bob johnson*With the success of BET among his various accomplishments, Bob Johnson knows a bit of something about having a vision that falls beyond the confines of the present.

Nowadays, the businessman has broader intentions as he looks into the future with Urban Movie Channel (UMC), a digital, subscription-based service he launched last year with his company, RLJ Entertainment. Like BET, Johnson’s latest venture is out to serve an African-American and urban audience with distributing feature films, comedy specials and documentaries.

Among the projects UMC has taken on is the release of the coming-of-age drama “Blackbird,” starring Mo’Nique, Isaiah Washington and newcomer Julian Walker. In an interview with TheWrap.com’s Anita Bennett for “Office With a View,” Johnson opens up about distributing “Blackbird,” entering the digital age with UMC and Hollywood continuing to fall short on diversity.

Below are highlights from the interview:

TheWrap: What prompted you to launch Urban Movie Channel?
Robert Johnson: We recognized that there’s a need for content that appeals directly to African-Americans. I recognize that there’s a tremendous amount of talent within the urban African-American community that is looking to tell their creative, provocative story and are looking for a financial model that will allow them to tell those stories and to make a profit off of those stories that they want to tell. Then, the third thing is, I realize that just as cable and satellite were the pathway to get BET all around the country, today digital transmission and over-the-top streaming is the way to hook up the world.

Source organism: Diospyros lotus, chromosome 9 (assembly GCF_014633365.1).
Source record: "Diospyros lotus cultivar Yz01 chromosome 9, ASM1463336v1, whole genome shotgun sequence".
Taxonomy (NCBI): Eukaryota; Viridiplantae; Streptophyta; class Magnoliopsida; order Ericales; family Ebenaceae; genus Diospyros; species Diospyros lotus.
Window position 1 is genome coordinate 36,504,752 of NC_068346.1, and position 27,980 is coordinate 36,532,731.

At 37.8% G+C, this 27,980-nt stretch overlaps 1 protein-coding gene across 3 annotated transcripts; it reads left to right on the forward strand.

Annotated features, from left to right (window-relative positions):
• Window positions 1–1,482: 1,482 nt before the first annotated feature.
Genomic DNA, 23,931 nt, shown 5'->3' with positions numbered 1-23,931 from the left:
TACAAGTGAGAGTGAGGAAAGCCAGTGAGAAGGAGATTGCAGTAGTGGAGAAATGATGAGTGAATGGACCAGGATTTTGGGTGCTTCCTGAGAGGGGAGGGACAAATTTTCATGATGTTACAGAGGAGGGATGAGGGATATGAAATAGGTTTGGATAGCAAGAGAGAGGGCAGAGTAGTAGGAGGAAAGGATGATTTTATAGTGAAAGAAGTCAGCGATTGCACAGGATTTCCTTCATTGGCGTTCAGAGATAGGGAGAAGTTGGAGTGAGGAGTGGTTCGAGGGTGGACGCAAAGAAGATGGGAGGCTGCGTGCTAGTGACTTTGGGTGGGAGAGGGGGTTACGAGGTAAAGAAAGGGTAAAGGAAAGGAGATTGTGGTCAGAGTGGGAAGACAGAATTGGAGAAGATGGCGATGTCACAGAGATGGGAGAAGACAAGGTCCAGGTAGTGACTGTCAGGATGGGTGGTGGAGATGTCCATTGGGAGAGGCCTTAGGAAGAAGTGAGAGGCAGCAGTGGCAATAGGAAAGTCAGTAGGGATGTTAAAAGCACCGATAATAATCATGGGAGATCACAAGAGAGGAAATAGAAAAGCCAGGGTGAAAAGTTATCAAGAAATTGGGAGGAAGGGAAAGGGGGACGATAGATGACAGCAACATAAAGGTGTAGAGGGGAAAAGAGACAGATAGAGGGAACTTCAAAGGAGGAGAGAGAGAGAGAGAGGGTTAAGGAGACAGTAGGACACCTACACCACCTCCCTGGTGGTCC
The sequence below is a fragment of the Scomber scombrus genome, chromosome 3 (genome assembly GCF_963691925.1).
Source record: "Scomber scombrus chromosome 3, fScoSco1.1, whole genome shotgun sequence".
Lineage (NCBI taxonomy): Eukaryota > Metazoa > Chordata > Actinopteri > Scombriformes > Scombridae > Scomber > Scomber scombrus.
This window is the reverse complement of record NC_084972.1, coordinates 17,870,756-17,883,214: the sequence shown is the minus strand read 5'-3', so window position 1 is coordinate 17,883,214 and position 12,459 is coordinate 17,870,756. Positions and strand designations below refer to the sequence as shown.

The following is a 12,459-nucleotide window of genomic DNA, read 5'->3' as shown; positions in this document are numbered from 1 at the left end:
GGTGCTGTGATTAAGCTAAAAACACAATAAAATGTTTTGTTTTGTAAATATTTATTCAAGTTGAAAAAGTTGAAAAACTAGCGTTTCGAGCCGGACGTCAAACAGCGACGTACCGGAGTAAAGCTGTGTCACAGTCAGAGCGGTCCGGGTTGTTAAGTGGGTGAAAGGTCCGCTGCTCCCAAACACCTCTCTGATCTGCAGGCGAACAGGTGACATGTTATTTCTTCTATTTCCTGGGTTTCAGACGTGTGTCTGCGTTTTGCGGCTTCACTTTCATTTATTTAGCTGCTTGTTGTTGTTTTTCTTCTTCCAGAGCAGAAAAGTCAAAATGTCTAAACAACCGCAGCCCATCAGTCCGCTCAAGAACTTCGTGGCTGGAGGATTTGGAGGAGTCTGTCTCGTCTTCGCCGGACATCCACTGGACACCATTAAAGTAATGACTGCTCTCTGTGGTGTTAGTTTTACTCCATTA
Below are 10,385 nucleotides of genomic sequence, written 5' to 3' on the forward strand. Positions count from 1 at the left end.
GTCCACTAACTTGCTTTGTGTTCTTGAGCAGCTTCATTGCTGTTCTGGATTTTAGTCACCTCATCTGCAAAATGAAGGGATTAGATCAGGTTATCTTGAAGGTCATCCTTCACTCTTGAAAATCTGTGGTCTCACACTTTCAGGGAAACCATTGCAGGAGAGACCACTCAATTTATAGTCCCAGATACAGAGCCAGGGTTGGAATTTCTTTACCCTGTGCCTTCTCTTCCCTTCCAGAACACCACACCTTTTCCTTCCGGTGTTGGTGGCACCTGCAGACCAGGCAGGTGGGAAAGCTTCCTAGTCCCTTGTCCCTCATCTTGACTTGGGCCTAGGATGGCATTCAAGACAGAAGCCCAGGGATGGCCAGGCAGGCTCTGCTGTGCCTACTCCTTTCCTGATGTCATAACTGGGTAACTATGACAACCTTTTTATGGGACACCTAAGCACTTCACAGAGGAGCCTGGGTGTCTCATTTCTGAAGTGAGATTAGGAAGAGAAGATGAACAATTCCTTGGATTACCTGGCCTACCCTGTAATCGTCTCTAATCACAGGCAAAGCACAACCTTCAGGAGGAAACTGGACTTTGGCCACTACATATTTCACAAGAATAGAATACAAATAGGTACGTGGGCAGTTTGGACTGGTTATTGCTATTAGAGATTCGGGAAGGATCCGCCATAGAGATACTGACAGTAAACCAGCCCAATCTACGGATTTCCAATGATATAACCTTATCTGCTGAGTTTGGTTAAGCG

What are the goals of Urban Movie Channel?
The goal is to become the preeminent distribution site in digital form for content targeting urban and African Americans… There are 10 million African-American households now taking in both HBO and Showtime, or some variation of the two. Ten million households paying about $40 a month — when you combine the two — to get HBO and Showtime, which in my opinion, is great programming, but they don’t target the African-American urban audience. We think at $5 a subscriber, we could pull anywhere from 20 to 30 percent of that ten million.

You are distributing “Blackbird,” starring Mo’Nique and Isaiah Washington. How did this relationship come about?
It’s a very provocative, timely film that focuses on a young man in a small, rural town dealing with his sexuality and lifestyle of his particular form of sexuality. It’s something that both Mo’Nique and Isaiah are passionate about. It’s the kind of project that the Urban Movie Channel wants to premiere to show that we don’t have to deal with gatekeepers or the studio system. It proves that we are changing the model of how urban content can be distributed and how creative and provocative stories like “Blackbird” can be told.

Let’s talk about Hollywood. Is there enough diversity on television and in film?
There’s never enough diversity… There are over 300 million people in this country and a billion in China and billions of people in India and every person born every day is a new spark of creativity. I don’t see how anybody can say there’s too much diversity. The most boring thing in life is not to have diversity.

Get more of Bennett’s interview with Johnson at TheWrap.